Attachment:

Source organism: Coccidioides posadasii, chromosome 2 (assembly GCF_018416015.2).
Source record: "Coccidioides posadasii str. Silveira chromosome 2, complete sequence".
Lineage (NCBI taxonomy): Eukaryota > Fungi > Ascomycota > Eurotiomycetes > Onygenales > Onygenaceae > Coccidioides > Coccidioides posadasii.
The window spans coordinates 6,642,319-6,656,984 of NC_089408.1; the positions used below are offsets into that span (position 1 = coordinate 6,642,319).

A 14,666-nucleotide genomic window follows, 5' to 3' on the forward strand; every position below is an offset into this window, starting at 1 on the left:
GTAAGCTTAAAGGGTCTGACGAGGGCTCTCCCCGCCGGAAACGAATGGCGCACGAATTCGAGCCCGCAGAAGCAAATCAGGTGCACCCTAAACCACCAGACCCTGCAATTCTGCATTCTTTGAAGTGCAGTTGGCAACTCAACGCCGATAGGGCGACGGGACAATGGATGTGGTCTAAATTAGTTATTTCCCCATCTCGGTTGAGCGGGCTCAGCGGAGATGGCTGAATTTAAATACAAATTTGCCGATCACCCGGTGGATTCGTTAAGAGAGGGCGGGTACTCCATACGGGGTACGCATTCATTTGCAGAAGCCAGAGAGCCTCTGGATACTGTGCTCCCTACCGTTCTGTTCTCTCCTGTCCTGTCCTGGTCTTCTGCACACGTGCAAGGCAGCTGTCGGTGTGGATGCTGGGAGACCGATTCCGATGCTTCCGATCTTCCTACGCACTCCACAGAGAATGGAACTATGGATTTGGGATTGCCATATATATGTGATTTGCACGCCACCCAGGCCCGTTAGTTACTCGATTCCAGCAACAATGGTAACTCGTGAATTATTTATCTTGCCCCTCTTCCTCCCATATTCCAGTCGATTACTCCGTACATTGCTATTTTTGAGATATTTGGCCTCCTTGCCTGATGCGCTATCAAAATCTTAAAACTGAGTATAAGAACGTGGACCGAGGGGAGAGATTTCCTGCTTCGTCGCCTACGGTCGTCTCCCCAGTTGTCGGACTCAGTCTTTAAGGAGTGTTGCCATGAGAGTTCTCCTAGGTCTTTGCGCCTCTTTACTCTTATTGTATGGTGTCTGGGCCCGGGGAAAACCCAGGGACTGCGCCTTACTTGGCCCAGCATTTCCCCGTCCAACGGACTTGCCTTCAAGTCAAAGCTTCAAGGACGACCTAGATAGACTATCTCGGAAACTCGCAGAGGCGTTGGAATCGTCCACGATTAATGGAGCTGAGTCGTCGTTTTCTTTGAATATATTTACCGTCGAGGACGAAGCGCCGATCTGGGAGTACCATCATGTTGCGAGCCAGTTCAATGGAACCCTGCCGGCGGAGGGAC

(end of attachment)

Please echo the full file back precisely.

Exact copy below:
Source organism: Coccidioides posadasii, chromosome 2 (assembly GCF_018416015.2).
Source record: "Coccidioides posadasii str. Silveira chromosome 2, complete sequence".
Lineage (NCBI taxonomy): Eukaryota > Fungi > Ascomycota > Eurotiomycetes > Onygenales > Onygenaceae > Coccidioides > Coccidioides posadasii.
The window spans coordinates 6,642,319-6,656,984 of NC_089408.1; the positions used below are offsets into that span (position 1 = coordinate 6,642,319).

A 14,666-nucleotide genomic window follows, 5' to 3' on the forward strand; every position below is an offset into this window, starting at 1 on the left:
GTAAGCTTAAAGGGTCTGACGAGGGCTCTCCCCGCCGGAAACGAATGGCGCACGAATTCGAGCCCGCAGAAGCAAATCAGGTGCACCCTAAACCACCAGACCCTGCAATTCTGCATTCTTTGAAGTGCAGTTGGCAACTCAACGCCGATAGGGCGACGGGACAATGGATGTGGTCTAAATTAGTTATTTCCCCATCTCGGTTGAGCGGGCTCAGCGGAGATGGCTGAATTTAAATACAAATTTGCCGATCACCCGGTGGATTCGTTAAGAGAGGGCGGGTACTCCATACGGGGTACGCATTCATTTGCAGAAGCCAGAGAGCCTCTGGATACTGTGCTCCCTACCGTTCTGTTCTCTCCTGTCCTGTCCTGGTCTTCTGCACACGTGCAAGGCAGCTGTCGGTGTGGATGCTGGGAGACCGATTCCGATGCTTCCGATCTTCCTACGCACTCCACAGAGAATGGAACTATGGATTTGGGATTGCCATATATATGTGATTTGCACGCCACCCAGGCCCGTTAGTTACTCGATTCCAGCAACAATGGTAACTCGTGAATTATTTATCTTGCCCCTCTTCCTCCCATATTCCAGTCGATTACTCCGTACATTGCTATTTTTGAGATATTTGGCCTCCTTGCCTGATGCGCTATCAAAATCTTAAAACTGAGTATAAGAACGTGGACCGAGGGGAGAGATTTCCTGCTTCGTCGCCTACGGTCGTCTCCCCAGTTGTCGGACTCAGTCTTTAAGGAGTGTTGCCATGAGAGTTCTCCTAGGTCTTTGCGCCTCTTTACTCTTATTGTATGGTGTCTGGGCCCGGGGAAAACCCAGGGACTGCGCCTTACTTGGCCCAGCATTTCCCCGTCCAACGGACTTGCCTTCAAGTCAAAGCTTCAAGGACGACCTAGATAGACTATCTCGGAAACTCGCAGAGGCGTTGGAATCGTCCACGATTAATGGAGCTGAGTCGTCGTTTTCTTTGAATATATTTACCGTCGAGGACGAAGCGCCGATCTGGGAGTACCATCATGTTGCGAGCCAGTTCAATGGAACCCTGCCGGCGGAGGGAC